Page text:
*A scar from a previous caesarean tears (uterine rupture). This happens to one in 200 women, so isn't common.
*The umbilical cord slips through your cervix ahead of your baby (prolapse of the cord). This uncommon complication means that there's a danger that the cord will be squashed as your baby descends, cutting off your baby's oxygen supply.

In many cases, a caesarean happens for clear health reasons, and is the safest option for mother and baby when handled by well trained doctors and when a pregnant woman cannot have normal vaginal delivery. Sometimes, though, the decision to operate is based on information that is open to interpretation, or reflects the skill or experience of your obstetrician. This means that decisions can vary from hospital to hospital and doctor to doctor.

Talk to your doctor to find out more about it before taking any decision. Always ask for a second opinion if you are unsure if the decision is right for you.

Remember it's a major surgery, and major surgery has some risks. Let us see what they are now...

Cesarean section is considered relatively safe. But it does pose a higher risk of some complications than does a vaginal delivery. If you have a cesarean section, expect a longer recovery time than you would have after a vaginal delivery.

After cesarean section, the most common complications for the mother are: infection, heavy blood loss, a blood clot in the legs or lungs, nausea, vomiting, and severe headache after the delivery (related to anesthesia and the abdominal procedure), bowel problems - such as constipation or when the intestines stop moving waste material normally (ileus), injury to another organ (such as the bladder which can occur during surgery), maternal death - although very rare - about 2 in 100,000 cesareans result in maternal death, restricted movements and work for at least six weeks and may take more time too if the woman is not very healthy, incision care.

Cesarean risks for the infant include: injury during the delivery, need for special care in the neonatal intensive care unit, immature lungs and breathing problems, if the due date has been miscalculated or the infant is delivered before 39 weeks of gestation.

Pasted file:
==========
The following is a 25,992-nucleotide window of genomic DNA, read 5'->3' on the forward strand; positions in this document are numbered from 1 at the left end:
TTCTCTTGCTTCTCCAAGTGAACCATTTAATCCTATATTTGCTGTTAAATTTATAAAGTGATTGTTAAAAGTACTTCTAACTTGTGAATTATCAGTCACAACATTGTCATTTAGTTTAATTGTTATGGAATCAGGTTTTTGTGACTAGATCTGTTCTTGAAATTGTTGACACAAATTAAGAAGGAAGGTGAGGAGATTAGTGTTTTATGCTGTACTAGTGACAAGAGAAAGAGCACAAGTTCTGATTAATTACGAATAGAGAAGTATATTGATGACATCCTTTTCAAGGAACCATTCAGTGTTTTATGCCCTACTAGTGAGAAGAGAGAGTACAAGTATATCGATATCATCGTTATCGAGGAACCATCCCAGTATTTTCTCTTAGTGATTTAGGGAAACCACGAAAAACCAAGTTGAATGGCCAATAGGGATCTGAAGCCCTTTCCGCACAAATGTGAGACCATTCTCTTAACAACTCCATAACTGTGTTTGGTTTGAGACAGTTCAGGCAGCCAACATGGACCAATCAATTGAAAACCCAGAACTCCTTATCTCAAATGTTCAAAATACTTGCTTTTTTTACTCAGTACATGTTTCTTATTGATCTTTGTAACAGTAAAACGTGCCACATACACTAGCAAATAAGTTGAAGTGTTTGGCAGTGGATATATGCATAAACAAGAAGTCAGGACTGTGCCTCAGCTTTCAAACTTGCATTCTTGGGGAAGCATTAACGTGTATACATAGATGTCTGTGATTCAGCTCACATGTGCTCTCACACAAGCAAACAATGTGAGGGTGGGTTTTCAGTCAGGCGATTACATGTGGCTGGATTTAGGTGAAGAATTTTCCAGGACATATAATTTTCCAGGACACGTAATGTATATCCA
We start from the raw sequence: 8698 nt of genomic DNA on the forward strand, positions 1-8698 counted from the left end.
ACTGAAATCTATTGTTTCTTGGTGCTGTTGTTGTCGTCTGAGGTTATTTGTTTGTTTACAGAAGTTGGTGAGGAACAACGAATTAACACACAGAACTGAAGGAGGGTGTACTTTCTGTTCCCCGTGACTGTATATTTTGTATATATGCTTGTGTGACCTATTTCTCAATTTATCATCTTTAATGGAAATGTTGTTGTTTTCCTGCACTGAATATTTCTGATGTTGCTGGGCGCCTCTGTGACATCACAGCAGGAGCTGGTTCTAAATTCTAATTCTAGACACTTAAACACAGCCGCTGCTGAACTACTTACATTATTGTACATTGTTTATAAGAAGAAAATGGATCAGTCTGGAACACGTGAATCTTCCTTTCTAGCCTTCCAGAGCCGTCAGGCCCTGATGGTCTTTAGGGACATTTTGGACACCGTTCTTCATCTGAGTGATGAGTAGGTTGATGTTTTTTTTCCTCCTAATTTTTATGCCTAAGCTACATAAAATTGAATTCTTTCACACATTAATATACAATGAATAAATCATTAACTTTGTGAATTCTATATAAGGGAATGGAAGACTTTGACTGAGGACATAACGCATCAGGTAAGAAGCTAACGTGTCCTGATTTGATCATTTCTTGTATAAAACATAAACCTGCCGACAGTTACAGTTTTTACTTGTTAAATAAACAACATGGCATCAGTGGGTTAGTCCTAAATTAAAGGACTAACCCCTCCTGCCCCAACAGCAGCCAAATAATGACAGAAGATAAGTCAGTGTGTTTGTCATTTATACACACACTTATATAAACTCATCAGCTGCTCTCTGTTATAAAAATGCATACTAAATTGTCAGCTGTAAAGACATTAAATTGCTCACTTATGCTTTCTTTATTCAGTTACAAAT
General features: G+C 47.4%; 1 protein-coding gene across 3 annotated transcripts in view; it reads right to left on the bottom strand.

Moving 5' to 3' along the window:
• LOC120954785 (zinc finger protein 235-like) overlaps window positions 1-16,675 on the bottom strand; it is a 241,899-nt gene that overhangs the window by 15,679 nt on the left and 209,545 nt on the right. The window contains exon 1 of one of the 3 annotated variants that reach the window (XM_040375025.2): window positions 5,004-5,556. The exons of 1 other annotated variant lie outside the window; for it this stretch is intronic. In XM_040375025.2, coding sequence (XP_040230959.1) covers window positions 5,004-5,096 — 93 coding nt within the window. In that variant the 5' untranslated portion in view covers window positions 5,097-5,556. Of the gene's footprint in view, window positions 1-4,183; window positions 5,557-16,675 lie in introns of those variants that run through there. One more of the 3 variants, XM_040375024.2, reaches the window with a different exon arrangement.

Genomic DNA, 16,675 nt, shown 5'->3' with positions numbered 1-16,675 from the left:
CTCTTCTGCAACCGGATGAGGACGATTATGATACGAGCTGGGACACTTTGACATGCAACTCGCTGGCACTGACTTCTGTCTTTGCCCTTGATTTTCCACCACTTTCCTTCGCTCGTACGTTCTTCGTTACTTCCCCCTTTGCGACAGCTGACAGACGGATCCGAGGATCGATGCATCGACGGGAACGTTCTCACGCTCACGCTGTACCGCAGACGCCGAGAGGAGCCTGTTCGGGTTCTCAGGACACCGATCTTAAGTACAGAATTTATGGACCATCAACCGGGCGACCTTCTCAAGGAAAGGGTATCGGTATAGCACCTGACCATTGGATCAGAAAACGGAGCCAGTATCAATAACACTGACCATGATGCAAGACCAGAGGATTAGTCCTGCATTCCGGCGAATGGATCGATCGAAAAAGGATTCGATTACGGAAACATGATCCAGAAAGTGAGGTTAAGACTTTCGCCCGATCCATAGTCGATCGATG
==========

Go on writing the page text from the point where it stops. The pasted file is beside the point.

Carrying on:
While most women recover from both cesarean and vaginal births without complications, it takes more time and special care to heal from cesarean section, which is a major surgery. Women who have a cesarean section without complications spend about 3-10 days in the hospital, compared with about 2 days for women who deliver vaginally. Full recovery after a cesarean delivery takes 4 to 6 weeks. Full recovery after a vaginal delivery takes about 1 to 2 weeks.

Long-term risks of cesarean section...

Women who have a uterine cesarean scar have slightly higher long-term risks. These risks, which increase with each additional cesarean delivery, include: breaking open of the incision scar during a later pregnancy or labour (uterine rupture), placenta previa, the growth of the placenta low in the uterus, blocking the cervix, placenta accreta, placenta increta, placenta percreta (least to most severe). These problems occur when the placenta grows deeper into the uterine wall than normal, which can lead to severe bleeding after childbirth, and sometimes may require a hysterectomy.

So why should a woman be subjected to more risks based on myths and false beliefs? Or for someone else's monetary benefits? Except for the reasons mentioned above, there is absolutely no need for a woman to go for a C-section delivery. 

So the verdict is very clear: It is better to go for normal vaginal delivery whenever possible and plan for it with the help of your doctor from the day you take a decision to have children.

And it effects evolution too...

Effects of c- section births on evolution

Caesarean section (or C-section) deliveries can save lives when babies are too large to be born naturally - or if there are other health complications - but they also appear to be affecting how humans are evolving, scientists report.

In the past, larger babies and mothers with narrow pelvis sizes might both have died in labour.  Thanks to C-sections, that's now a lot less likely, but it also means that those 'at risk' genes from mothers with narrow pelvises are being carried into future generations.

Cases where a baby can't fit through the birth canal have increased from 30 in 1,000 births in the 1960s to 36 in 1,000 today because of this C-section effect, according to estimates from researchers at the University of Vienna in Austria.  That's a significant shift in just half a century.

"Without modern medical intervention, such problems often were lethal and this is, from an evolutionary perspective, selection.

The team used a mathematical model based on obstructed child birth data to reach their estimates.

More detailed studies would be required to actually confirm the link between C-sections and evolution, as all we have now is a hypothesis based on the birth data. But Mitteroecker and his colleagues say it's important to consider the effect the rise in these procedures is having.

There are already a few conflicting evolutionary forces at work here, scientists think, in what's known as the obstetrical dilemma.

The 'dilemma' is that the larger a baby is when it's born, the more likely its chances of survival. At the same time, women have evolved with smaller pelvic sizes to aid upright walking and to limit the chances of premature births.

Both evolutionary pressures are working to try and keep babies healthy... but they're also working against each other.

"One side of this selective force - namely the trend towards smaller babies - has vanished due to caesarean sections.

This evolutionary trend will continue but perhaps only slightly and slowly.

Cliff-edge model of obstetric selection in humans